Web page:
Are Immigrants Really Threatening French in Quebec? A symposium organized as part of the 90th Acfas congress, Beyond clichés about immigrants and language in Quebec, proposes to debunk certain myths and bring nuances.
These myths, according to Jean-Pierre Corbeil, professor in the sociology department at Laval University and organizer of the symposium, are four in number: immigrants do not know French, they contribute to the decline of French at work, they do not speak not French, even if they have some knowledge of the language, and a very short deadline must be imposed on them to learn the official language of Quebec, without which we cannot reverse the decline of French.
“The purpose of the colloquium was to say: what are we talking about? “, explained Mr. Corbeil in an interview with La Presse.
These efforts aim to go beyond the spontaneous reactions elicited by statistics on linguistic reality to place them in their context and to try to understand what they mean.
This is particularly the case for the language spoken at home, the indicator most used in public debate to measure the progress or decline of French.
In Quebec, the proportion of immigrants speaking French most often at home has increased from 38.2% in 2011 to 42.5% in 2021, according to Statistics Canada. This data is often interpreted as a low penetration of French among immigrants.
“There is a myth that for French to survive in Quebec, everyone has to speak it most often at home,” he says. This is a vision that is completely outdated, dating from the last 50 years, when the composition of the immigrant population was very different from what we have today.
“Still half of immigrants who have been here for over 20 years, even over 40 years, still use their third language most often at home. »
The share of newcomers who say they are able to carry on a conversation in French has been around 80% since 2011 in Quebec. But there is a new phenomenon: recent immigrants and non-permanent residents (temporary workers and foreign students) have lower language proficiency and speak English more readily.
Between 2016 and 2021, the proportion of recent immigrants who said they could conduct a conversation in French fell from 80.7% to 75.7%. And the number of unilingual English non-permanent residents increased from 23,550 to 54,780.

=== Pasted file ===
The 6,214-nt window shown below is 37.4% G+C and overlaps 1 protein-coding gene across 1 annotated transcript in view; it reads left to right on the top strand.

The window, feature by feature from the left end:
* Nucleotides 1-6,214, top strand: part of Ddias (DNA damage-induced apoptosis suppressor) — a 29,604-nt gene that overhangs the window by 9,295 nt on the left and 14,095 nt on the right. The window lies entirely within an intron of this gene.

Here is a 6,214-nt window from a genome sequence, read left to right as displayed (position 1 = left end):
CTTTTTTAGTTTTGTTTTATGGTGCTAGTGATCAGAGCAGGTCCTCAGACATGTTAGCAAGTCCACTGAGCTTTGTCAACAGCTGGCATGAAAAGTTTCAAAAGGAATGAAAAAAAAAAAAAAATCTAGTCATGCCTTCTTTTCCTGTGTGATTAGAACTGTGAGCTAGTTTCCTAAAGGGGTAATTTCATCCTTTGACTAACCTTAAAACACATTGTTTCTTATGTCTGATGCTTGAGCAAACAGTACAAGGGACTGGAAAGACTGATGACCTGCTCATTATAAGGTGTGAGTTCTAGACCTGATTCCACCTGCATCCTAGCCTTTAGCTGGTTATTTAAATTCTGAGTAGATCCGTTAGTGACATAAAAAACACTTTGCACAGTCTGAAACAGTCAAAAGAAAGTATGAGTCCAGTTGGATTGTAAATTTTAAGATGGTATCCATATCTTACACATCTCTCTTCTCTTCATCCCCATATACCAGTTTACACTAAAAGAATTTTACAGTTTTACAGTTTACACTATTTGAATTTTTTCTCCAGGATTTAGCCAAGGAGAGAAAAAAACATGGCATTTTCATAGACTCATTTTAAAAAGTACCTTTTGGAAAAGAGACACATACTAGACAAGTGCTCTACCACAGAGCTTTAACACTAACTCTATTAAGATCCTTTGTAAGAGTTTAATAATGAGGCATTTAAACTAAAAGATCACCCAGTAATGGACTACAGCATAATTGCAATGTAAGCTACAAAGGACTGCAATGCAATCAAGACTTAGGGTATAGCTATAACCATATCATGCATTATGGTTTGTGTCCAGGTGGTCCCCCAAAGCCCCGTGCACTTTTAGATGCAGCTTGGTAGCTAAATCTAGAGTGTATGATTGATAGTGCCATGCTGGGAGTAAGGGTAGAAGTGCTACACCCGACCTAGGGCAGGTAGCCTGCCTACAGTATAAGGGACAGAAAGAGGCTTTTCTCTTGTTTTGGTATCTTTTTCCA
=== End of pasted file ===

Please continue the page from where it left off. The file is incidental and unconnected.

The reason ? This could be seen as a failure of francization efforts or a negative attitude of newcomers to the French fact. But, according to Mr. Corbeil, the explanation lies elsewhere.
“Recent immigrants and non-permanent residents come from countries where you’re more likely to know only English,” he says. So the challenges are not the same. »
In the data from the Quebec Ministry of Immigration, Francisation and Integration (MIFI), there is a fairly significant reversal from 2013-2014, observes the professor. “We are seeing significant growth in newcomers as well as non-permanent residents from India, China, the Philippines, Iran and Syria. »
This translates into an increased use of English at work, but also in the public sphere.
The proportion of immigrant workers who can conduct a conversation in French fell from 87% in the period from 2011 to 2015 to 76% in the period from 2016 to 2021. This drop is partly attributable to the increase in the proportion of non-French residents. permanent staff who do not speak French, which went from 21.6% to 27.2%, according to the data taken from Mr. Corbeil’s presentation, based on those of Statistics Canada.
Overall, 61% of immigrants use French at work, 26.8% English, and 9.9% both languages. Among non-permanent residents, 54.3% use French, 35.5% English, and 5.8% both languages.
There is a challenge, acknowledges Mr. Corbeil. And the issue arises in terms of the choice of immigrants according to their country of origin or the specific responses to be given to this particular situation. “There may be a new report to develop on ways to encourage and promote the use of French, he analyzes. But, already, this use is widespread among immigrants and we tend not to consider it. »